I have a certain soft-spot for Larry Ellison, CEO of Oracle, who is now buying Sun Microsystems for $7.4b. By many accounts Ellison is a mercurial character, but I’ll say one thing for him: he appreciates design.
Well, I have a rather self-centered reason for saying that. Shortly before I left Sun in 1996, the high-end servers I’d been the lead industrial designer on were launched. There was an event at Moscone Center, at which Ellison joined then-Sun CEO Scott McNealy on stage. He walked out in his shiny gray Italian suit, and the first thing he said, before launching into his canned speech was, “Can I just take a minute to say that these are the best looking servers I’ve ever seen. Usually they look like crap.” (Or words to that effect).
In fact, Oracle was one of the places we visited when doing competitive research for that generation of servers. It’s not obvious from the outside, but whole floors of Oracle’s iconic buildings on Redwood Shores in Silicon Valley are filled with servers from every company around, used for testing their software on different platforms. It was like going to the zoo - every species in one place.
It’s unclear at this point how the Oracle/Sun combination will be run, but it sounds like Sun will stay quite independent. I hope that with this new partner they can renew their vision though, which in recent years has been by turns absent or overly techno-centric (i.e. only open-source geeks cared).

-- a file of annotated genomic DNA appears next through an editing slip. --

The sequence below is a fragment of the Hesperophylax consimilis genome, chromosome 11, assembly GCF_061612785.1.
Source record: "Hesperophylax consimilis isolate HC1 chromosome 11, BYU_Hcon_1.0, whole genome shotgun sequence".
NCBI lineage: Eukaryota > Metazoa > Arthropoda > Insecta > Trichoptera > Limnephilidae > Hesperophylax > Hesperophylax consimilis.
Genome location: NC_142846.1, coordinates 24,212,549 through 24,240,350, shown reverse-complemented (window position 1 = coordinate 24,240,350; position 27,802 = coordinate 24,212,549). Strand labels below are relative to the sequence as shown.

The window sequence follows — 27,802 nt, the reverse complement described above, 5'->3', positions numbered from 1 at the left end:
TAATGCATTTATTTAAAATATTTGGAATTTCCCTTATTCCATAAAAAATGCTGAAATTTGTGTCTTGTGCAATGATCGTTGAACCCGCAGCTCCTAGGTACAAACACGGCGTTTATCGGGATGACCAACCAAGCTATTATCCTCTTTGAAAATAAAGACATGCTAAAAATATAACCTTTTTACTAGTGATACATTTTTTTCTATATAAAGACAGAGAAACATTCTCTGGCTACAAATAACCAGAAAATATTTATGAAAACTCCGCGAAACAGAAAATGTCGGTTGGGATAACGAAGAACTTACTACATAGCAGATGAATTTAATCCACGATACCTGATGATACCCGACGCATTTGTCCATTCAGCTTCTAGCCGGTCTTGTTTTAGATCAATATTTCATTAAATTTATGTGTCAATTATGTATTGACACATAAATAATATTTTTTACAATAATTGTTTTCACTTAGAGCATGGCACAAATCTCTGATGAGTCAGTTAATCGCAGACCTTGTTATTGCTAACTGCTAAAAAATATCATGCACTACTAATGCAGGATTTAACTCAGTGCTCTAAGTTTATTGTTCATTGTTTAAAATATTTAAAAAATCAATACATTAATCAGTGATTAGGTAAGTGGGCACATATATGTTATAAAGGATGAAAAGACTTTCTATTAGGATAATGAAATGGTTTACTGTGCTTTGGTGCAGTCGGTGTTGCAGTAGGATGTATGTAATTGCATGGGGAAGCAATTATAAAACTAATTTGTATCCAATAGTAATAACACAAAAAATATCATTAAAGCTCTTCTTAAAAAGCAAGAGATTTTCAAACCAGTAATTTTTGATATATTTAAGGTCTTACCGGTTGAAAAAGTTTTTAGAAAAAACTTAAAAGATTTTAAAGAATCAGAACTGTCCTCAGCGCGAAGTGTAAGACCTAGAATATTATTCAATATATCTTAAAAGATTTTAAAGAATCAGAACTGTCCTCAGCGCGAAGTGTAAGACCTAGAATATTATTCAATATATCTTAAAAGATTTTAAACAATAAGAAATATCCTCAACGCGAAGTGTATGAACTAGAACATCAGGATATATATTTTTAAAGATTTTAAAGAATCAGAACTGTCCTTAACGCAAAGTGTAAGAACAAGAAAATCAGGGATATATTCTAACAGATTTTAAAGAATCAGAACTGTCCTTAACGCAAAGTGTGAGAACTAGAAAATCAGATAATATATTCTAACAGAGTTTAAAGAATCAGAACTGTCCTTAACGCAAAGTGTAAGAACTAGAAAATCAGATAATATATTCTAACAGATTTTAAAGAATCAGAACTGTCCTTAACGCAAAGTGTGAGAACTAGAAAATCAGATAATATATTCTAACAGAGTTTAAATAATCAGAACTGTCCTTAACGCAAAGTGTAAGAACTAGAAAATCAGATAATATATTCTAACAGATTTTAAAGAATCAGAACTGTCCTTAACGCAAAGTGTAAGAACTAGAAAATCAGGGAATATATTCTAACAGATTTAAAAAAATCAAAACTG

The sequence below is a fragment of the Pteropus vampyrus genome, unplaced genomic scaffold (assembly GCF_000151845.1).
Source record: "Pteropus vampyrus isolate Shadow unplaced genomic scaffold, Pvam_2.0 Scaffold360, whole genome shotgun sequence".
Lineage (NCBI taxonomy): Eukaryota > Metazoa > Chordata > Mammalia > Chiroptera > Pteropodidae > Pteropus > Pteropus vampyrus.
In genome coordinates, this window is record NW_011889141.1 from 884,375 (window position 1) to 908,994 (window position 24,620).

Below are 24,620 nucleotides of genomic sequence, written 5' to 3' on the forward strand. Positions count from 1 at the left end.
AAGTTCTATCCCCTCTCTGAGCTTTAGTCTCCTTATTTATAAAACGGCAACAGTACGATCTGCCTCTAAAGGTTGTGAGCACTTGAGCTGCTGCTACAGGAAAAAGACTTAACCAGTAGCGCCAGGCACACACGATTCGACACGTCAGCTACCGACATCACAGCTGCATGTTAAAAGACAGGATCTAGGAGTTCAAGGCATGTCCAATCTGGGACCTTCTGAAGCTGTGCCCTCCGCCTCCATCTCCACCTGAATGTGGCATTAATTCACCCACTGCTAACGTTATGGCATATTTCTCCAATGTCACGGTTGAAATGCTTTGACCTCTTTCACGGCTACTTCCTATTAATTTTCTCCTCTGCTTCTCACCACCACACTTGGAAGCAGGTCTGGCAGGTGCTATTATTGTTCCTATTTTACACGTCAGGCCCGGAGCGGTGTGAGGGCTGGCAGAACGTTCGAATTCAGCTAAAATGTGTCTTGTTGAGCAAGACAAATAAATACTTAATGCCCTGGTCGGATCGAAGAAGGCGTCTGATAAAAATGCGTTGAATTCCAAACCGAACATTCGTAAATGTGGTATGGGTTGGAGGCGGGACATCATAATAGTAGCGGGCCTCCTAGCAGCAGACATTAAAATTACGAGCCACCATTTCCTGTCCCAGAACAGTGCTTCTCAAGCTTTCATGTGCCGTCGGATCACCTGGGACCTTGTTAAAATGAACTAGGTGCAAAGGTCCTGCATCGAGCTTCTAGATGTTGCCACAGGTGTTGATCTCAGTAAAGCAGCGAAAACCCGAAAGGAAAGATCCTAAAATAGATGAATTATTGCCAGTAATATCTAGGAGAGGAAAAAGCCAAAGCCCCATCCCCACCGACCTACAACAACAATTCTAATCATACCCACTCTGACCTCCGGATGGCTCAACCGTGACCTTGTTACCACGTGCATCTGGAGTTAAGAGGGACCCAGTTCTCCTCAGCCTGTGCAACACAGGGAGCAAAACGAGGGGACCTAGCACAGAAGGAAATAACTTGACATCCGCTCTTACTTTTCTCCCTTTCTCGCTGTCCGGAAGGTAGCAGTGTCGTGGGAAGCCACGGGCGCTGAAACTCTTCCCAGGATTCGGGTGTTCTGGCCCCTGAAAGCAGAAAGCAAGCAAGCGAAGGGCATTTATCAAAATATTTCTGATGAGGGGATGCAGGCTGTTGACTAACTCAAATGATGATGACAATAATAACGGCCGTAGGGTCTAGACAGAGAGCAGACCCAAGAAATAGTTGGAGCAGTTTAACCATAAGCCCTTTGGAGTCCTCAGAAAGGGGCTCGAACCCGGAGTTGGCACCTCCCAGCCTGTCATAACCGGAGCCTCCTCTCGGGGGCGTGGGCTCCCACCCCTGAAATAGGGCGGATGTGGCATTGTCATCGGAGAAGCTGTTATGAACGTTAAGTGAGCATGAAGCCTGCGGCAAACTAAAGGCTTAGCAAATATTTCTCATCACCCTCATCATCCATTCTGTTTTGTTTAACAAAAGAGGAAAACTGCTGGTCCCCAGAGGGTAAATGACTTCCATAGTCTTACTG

Three years ago almost to the day when Scott McNealy announced his stepping back from CEO, I wrote
But Sun has always been a hot and cold company. It’s at its best when it has a clear vision, as it did in the early to mid-nineties, which then propelled it on to dot-com driven success. Though as the bust came on, it became clear that, as with many companies, the open spigot of customer cash had been hiding poor management and a lack of vision. Sun had got sloppy.
To my mind, Sun has not been able to recapture its mojo, and the stagnant stock price and poor earnings reflect that. Let’s hope that it doesn’t go the way of Digital, Silicon Graphics or Tandem, and, unlike those companies, remake itself with a renewed vigor and purpose.